To ensure that New York state agencies and local governments can meaningfully assess the environmental impact of proposed projects, the State Environmental Quality Review regulations received substantial amendments this year. This Legal Alert provides an overview of the key SEQR amendments.
On January 1, 2019, amendments to the State Environmental Quality Review (“SEQR”) regulations, codified at 6 N.Y.C.R.R. Part 617 (the “SEQR Amendments”) became effective. The Department of Environmental Conservation (“DEC”), in its Findings Statement, stated that the purpose of the SEQR Amendments is to “streamline the SEQR process without sacrificing meaningful environmental review.” The DEC website lists the Findings Statement and Final Express Terms of the SEQR Amendments. Highlights of the SEQR Amendments are listed below.
Defining “green infrastructure”
1. The SEQR Amendments add a definition for “green infrastructure,” which includes stormwater management practices, green roofs and walls, rain gardens, and urban forestry programs (see SEQR Amendment § 617.2(r)). The term “green infrastructure” would be added to the list of Type II actions at Section 617.5(3). This means that retrofitting an existing structure to incorporate “green infrastructure” is not subject to SEQR review (see SEQR Amendment § 617.5(c)(3)).
2. Some of the threshold limitations for Type I actions in Section 617.4 have also been altered in the SEQR Amendments. As a result, the thresholds that may trigger a SEQR review as a Type I action have been reduced for projects that previously have been considered Unlisted Actions. A Type I action would now include the following:
a. Connecting 200 units rather than 250 units to existing community or public water and sewer in a municipality with 150,000 persons or less;
b. Connecting 500 units rather than 1,000 units to existing community or public water and sewer in a municipality with a population greater than 150,000, but less than 1,000,000;
c. Connecting 1,000 units rather than 2,500 units to existing community or public water and sewer in a municipality with a population greater than 1,000,000;
d. Parking for 500 vehicles in a municipality with a population of 150,000 or less
e. Parking for 1,000 vehicles in a municipality with a population of 150,000 or more; and
f. Any Unlisted Action that exceeds 25% of any threshold detailed in § 617.4 if it occurs “wholly, partially within, or substantially contiguous to any historic building, structure, facility, site, or district, or prehistoric site that is listed on the National Register of Historic Places.”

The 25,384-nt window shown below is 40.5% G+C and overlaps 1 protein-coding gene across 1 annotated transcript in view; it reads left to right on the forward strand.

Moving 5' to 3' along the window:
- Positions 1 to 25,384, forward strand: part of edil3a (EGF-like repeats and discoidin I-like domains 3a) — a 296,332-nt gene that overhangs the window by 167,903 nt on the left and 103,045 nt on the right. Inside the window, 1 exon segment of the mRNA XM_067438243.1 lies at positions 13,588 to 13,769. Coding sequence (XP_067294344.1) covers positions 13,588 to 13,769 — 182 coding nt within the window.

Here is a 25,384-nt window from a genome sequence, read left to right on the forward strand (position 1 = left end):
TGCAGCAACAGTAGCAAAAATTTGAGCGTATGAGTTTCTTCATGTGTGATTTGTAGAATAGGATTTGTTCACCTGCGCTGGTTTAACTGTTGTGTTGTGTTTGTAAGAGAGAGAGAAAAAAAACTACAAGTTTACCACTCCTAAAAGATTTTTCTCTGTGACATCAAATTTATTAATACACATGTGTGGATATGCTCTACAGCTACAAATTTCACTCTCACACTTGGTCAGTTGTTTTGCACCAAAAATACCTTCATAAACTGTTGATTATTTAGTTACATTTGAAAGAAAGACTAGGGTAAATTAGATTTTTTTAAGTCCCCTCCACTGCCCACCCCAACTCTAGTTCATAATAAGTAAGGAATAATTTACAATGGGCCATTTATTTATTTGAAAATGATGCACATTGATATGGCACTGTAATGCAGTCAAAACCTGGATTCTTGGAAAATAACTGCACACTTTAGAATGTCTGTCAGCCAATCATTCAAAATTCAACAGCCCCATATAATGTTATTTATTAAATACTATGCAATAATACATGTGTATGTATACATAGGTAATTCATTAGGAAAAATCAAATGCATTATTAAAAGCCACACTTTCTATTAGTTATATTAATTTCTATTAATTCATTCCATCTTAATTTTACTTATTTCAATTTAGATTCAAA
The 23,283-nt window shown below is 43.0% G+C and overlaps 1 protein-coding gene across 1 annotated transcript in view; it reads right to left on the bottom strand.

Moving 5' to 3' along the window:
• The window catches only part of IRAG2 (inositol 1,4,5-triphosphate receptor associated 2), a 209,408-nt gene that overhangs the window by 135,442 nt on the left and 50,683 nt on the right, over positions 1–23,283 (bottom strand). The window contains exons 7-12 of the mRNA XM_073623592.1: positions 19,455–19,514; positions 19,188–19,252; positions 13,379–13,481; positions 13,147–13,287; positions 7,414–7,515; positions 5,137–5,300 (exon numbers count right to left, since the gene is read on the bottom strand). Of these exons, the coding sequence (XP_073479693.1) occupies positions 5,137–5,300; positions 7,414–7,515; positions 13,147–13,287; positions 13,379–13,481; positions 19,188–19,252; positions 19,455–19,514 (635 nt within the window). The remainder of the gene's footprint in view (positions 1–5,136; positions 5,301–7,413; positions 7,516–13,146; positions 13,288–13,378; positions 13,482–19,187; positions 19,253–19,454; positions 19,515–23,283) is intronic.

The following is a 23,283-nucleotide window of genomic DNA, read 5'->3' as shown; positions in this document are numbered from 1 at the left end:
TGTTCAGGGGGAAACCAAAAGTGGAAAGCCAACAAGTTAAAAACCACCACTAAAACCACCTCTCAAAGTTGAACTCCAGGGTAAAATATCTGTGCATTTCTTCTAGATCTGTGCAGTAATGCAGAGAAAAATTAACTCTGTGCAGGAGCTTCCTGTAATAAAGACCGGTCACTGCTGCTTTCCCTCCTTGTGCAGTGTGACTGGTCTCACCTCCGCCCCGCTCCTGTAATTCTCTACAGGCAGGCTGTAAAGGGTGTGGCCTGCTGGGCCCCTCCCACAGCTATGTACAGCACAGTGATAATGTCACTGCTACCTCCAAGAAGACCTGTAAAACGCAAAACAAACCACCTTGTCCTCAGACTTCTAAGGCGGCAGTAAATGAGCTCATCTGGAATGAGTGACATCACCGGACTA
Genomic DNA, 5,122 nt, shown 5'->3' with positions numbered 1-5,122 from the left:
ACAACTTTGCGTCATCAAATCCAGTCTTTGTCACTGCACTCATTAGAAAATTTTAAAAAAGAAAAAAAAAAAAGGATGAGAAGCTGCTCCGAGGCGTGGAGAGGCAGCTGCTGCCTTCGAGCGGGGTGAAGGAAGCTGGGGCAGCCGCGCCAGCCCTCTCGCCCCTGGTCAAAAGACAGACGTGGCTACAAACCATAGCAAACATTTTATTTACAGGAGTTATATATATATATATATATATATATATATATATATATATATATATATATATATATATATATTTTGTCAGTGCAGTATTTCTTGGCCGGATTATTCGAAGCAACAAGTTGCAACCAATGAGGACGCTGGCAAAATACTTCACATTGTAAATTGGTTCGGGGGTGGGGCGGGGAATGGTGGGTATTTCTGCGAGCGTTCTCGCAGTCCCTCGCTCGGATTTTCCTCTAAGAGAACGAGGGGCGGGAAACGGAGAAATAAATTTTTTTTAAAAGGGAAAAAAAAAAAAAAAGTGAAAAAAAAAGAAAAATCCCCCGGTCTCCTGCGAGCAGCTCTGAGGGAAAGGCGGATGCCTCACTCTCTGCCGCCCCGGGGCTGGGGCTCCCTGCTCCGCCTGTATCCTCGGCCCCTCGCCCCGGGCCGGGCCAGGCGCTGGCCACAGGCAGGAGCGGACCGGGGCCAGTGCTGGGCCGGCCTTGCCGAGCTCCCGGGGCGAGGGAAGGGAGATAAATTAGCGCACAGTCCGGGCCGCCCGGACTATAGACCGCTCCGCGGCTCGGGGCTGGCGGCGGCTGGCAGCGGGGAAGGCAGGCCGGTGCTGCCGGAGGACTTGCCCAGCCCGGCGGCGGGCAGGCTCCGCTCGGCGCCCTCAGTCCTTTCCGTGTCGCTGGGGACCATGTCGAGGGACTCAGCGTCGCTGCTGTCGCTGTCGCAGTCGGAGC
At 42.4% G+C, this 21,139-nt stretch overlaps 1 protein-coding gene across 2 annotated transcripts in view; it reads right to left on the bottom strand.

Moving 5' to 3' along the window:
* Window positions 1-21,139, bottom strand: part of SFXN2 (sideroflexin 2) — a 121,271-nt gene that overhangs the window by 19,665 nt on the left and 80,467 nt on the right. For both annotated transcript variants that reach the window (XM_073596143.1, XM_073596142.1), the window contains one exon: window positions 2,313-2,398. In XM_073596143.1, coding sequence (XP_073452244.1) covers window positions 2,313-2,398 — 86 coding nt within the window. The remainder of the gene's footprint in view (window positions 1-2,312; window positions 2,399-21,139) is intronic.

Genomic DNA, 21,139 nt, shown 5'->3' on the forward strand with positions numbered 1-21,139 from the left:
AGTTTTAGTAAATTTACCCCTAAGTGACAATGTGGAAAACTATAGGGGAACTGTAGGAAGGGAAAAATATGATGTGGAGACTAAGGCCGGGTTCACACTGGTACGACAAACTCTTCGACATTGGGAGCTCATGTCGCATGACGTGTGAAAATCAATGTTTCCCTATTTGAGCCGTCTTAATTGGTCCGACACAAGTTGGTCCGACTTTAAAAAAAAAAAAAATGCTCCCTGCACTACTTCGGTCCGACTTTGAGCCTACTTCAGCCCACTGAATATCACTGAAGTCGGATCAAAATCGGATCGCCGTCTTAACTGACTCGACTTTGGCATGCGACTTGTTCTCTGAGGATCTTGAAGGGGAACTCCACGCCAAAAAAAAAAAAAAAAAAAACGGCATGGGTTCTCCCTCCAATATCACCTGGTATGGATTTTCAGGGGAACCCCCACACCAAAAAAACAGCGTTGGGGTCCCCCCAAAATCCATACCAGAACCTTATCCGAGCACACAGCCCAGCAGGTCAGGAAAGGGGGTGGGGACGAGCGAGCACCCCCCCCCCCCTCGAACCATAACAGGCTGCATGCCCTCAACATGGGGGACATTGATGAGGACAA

3. The SEQR Amendments add the following activities to the list of Type II actions in Section 617.5:
a. Modifications to existing buildings to meet energy codes, unless modifications exceed threshold detailed in § 617;
b. Retrofit of an existing structure and its appurtenant areas to incorporate green infrastructure;
c. Installation of telecommunications cables in existing highway or utility rights of way utilizing trenchless burial or aerial placement on existing poles;
d. Construction or expansion of a 1,2, or 3 family residence modified to include the conveyance of land in connection therewith;
e. Installation of solar energy arrays on the following sites:
i. a closed landfill;
ii. a brownfield site that has received a Certificate of Completion (“COC”);
iii. a site which is subject of an inactive hazardous waste disposal site full liability release or COC, where the DEC has determined an allowable use for a particular site is commercial or industrial;
iv. wastewater treatment facility
v. a site zoned for industrial use; or
vi. a parking lot or parking garage
f. Installation of solar energy arrays on an existing structure that is not:
i. listed on the National or State Register of Historic Places;
ii. located within a district listed in the National or State Register of Historic Places;
iii. eligible for listing on the State Register of Historic Places pursuant to §§ 14.07 or 14.09 of the Parks, Recreation and Historic Preservation Law;
iv. within a district be eligible for listing on the State Register of Historic Places pursuant to §§ 14.07 or 14.09 of the Parks, Recreation and Historic Preservation Law;
g. Re-use of a commercial or residential structure where the activity is consistent with the current zoning law or ordinance of a municipality;